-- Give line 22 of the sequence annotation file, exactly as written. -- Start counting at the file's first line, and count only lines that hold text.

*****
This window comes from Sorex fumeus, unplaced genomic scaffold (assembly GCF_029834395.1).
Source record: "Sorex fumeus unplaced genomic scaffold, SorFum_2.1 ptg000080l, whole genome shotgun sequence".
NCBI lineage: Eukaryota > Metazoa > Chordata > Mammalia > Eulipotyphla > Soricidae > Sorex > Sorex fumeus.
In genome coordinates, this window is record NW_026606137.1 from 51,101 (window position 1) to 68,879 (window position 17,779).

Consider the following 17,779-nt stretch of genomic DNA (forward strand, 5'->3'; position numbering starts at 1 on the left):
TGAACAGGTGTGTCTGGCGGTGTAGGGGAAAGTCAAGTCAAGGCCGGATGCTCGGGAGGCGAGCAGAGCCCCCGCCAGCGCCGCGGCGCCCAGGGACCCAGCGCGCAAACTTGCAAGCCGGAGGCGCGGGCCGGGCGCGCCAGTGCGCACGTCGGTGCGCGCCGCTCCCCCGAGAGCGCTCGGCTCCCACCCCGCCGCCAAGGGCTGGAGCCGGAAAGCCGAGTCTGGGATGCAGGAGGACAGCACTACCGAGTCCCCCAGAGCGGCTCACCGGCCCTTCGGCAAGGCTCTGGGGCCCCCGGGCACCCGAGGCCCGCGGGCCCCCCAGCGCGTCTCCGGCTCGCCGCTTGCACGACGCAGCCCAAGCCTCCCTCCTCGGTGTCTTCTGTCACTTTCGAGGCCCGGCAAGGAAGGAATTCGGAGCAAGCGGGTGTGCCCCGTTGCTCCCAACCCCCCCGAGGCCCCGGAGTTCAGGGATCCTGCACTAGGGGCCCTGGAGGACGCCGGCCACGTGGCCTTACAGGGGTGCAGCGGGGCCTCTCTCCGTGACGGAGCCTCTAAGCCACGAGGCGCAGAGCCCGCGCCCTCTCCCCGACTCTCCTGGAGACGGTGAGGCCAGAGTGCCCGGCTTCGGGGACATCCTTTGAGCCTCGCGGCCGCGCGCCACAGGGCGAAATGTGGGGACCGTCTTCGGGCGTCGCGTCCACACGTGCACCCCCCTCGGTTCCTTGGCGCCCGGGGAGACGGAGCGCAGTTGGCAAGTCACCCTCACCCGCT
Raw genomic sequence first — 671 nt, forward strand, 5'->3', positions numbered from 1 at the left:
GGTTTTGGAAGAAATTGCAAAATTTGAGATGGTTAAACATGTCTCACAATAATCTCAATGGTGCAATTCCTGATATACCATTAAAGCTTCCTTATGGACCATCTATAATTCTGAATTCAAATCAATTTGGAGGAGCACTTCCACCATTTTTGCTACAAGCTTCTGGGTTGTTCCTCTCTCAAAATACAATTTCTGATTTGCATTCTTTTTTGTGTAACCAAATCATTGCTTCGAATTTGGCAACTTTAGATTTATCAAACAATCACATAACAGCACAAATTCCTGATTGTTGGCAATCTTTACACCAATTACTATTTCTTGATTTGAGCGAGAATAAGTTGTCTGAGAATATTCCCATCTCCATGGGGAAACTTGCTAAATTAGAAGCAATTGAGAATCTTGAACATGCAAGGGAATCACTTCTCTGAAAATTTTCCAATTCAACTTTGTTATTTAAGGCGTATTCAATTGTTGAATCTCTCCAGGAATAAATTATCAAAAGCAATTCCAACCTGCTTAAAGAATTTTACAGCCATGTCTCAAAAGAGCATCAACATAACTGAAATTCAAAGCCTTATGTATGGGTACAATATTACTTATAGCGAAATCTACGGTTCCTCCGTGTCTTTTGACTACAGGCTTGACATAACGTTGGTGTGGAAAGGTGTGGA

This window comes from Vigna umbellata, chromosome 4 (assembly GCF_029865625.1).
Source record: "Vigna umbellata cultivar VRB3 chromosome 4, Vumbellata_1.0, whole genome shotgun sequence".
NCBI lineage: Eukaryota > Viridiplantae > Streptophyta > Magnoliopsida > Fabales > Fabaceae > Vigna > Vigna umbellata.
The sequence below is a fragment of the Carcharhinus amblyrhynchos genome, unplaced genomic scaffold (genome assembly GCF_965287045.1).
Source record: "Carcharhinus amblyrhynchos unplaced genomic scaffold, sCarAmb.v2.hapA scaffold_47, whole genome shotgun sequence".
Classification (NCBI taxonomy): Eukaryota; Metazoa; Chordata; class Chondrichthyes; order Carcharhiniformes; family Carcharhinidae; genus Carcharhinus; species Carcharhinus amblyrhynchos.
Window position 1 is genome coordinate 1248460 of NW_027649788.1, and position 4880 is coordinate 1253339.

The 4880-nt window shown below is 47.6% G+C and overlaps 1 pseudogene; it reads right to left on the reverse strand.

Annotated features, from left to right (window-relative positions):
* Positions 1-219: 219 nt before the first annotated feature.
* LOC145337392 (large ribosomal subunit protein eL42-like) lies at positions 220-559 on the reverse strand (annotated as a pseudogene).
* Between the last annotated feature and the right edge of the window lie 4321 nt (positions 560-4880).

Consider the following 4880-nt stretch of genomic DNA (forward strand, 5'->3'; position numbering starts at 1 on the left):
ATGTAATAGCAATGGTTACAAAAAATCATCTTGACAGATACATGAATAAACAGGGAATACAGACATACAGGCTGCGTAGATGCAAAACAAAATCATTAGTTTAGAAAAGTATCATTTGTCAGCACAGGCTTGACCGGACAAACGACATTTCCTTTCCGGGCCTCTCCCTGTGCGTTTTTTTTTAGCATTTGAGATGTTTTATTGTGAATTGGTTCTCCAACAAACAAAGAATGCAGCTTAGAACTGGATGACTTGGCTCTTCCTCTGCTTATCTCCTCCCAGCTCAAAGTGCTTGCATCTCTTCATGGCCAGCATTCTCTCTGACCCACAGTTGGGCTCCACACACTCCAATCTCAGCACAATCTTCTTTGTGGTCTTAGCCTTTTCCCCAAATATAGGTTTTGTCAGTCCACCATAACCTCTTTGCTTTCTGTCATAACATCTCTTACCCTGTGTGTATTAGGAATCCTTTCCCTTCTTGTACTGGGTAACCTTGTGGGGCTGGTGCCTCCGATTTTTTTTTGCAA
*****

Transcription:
ATGTAATAGCAATGGTTACAAAAAATCATCTTGACAGATACATGAATAAACAGGGAATACAGACATACAGGCTGCGTAGATGCAAAACAAAATCATTAGTTTAGAAAAGTATCATTTGTCAGCACAGGCTTGACCGGACAAACGACATTTCCTTTCCGGGCCTCTCCCTGTGCGTTTTTTTTTAGCATTTGAGATGTTTTATTGTGAATTGGTTCTCCAACAAACAAAGAATGCAGCTTAGAACTGGATGACTTGGCTCTTCCTCTGCTTATCTCCTCCCAGCTCAAAGTGCTTGCATCTCTTCATGGCCAGCATTCTCTCTGACCCACAGTTGGGCTCCACACACTCCAATCTCAGCACAATCTTCTTTGTGGTCTTAGCCTTTTCCCCAAATATAGGTTTTGTCAGTCCACCATAACCTCTTTGCTTTCTGTCATAACATCTCTTACCCTGTGTGTATTAGGAATCCTTTCCCTTCTTGTACTGGGTAACCTTGTGGGGCTGGTGCCTCCGATTTTTTTTTGCAA